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Styleforum › Forums › Men's Style › Classic Menswear › The Watch Appreciation Thread - Part two (Rolex, Patek Philippe, Audemars Piguet, Jaeger LeCoultre, Baume & Mercier and more)
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The Watch Appreciation Thread - Part two (Rolex, Patek Philippe, Audemars Piguet, Jaeger LeCoultre, Baume & Mercier and more) - Page 119

post #1771 of 3945
Quote:
Originally Posted by Joenobody0 View Post

I know it sounds snobbish, but I'll always stick to real watch brands - not guys who decide their luxury lifestyle brand could use a watch offering.
Quote:
Originally Posted by firenze_rob View Post

Is this in context to the post about Montblanc?

Problem is that whether a watch brand or a lifestyle brand, it's still just a brand.

Very few high-end watchmaking companies have any continuous, legitimate connection to the storied histories that they market. Really, there's just a handful: Patek, Vacheron, Audemars, IWC, Jaeger-LeCoultre, Rolex, Omega . . . and maybe one or two others. Breguet and Lange are both resuscitated brands that have only the most tenuous connections to their historical forebears.

So, while I sympathize with wanting a "real" watch company's logo on my watches, I'm not sure there is much difference between Breguet, which had to acquire Lemania to become a manufacture, and Montblanc, which acquired Minerva to do the same.

That's why I stick to a small circle of makers, which happen to be the same ones that see better resale value and enjoy better status amongst seasoned collectors. It's not an accident so many of the most sophisticated watch guys wind up focusing on Patek and Rolex.
post #1772 of 3945
Speaking of Lange, in my search for my next acquisition, I tried on a Lange 1 versus a Patek 5296 yesterday. Love the Lange 1 in concept and for its design, but it did not wear well at all on me. Very hockey puck.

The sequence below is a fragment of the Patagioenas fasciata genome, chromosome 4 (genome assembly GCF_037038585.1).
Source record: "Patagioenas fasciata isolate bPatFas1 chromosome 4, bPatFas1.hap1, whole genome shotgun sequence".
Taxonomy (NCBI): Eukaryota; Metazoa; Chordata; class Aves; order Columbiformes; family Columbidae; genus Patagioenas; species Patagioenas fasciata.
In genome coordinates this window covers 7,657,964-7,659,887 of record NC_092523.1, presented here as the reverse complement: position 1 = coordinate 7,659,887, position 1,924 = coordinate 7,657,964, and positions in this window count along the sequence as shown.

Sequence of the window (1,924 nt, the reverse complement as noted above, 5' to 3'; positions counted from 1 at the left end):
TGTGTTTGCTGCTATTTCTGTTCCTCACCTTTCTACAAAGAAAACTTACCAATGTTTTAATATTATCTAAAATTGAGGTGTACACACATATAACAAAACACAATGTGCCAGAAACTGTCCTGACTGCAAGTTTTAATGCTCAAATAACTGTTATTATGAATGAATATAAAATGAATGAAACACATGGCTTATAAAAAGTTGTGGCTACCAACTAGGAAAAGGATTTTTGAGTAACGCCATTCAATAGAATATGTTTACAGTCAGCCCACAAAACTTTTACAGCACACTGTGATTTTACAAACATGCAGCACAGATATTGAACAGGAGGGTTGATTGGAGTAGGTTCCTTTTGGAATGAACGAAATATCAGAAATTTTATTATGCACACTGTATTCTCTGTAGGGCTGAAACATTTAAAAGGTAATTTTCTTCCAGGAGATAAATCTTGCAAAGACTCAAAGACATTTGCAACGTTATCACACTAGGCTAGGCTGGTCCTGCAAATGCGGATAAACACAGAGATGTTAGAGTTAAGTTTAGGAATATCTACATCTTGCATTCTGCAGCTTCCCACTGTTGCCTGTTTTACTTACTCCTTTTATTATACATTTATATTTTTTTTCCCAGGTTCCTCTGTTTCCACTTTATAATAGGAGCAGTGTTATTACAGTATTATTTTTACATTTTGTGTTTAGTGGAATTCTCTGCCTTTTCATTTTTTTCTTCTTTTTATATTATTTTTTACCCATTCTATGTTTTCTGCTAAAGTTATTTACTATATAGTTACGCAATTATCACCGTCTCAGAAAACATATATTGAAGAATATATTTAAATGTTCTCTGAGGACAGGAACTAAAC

post #1773 of 3945
Quote:
Originally Posted by ebayhtl View Post

Thought I'd share a couple of beauties from Montblanc - from their Nicolas Rieussec collection and both limited edition (one is limited to 100 pieces and the other to 565 pieces). Don't know a lot about them - I know Montblanc has put a lot of money into watches and backed by Richemont, but still a new-ish brand in the watch world regardless. Happy to hear any thoughts.

Thinking of using one of these as a watch to complement suits at work, and then selling the IWC Da Vinci chrono ceramic...
 

 

What's the diameter on those?  They look big.

 

Quote:
Originally Posted by Joenobody0 View Post

Why would you choose to by from a watch blog rather than a real vintage dealer?

 

Because they provide a lot more detail than pretty much any other dealer out there including pointing out the "flaws" of the watch which in my experience few if any do.  

 

Quote:
Originally Posted by cyc wid it View Post


1. Prices posted
2. Ease of transaction

 

Two more reasons.

 

Quote:
Originally Posted by Joenobody0 View Post


For vintage, I'd be considering how much the seller knows. Their screw up on the speedmaster made them look like incompetent opportunists to me.

 

Their "screw up" on the Speedmaster was very minor and they handled it all very well.  I would have put it on the Hodinkee main page as opposed to the shop blog, but that's about it.  They replied on Reddit and even on social media.  Clymer even replied on a personal social media account and was even insulted as to his personal appearance on social media.  They took all the right steps, even offering to refund the buyer which he/she never took them up on.  

 

Quote:
Originally Posted by scottcw View Post


I don't agree with the collective wisdom of Reddit.

 

I'd say the "collective widsom" of Reddit was largely proven wrong if I recall correctly.  Of course no mention of that on Reddit (last time I checked).  

post #1774 of 3945
Quote:
Originally Posted by mafoofan View Post

Speaking of Lange, in my search for my next acquisition, I tried on a Lange 1 versus a Patek 5296 yesterday. Love the Lange 1 in concept and for its design, but it did not wear well at all on me. Very hockey puck.

 

What size was it?  I'm sure you know this, but if you go back a few years they did make them smaller.  I came across a very nice looking 38.5mm Lange 1 the other day.

post #1775 of 3945
Quote:
Originally Posted by BLAUGRANA View Post

What size was it?  I'm sure you know this, but if you go back a few years they did make them smaller.  I came across a very nice looking 38.5mm Lange 1 the other day.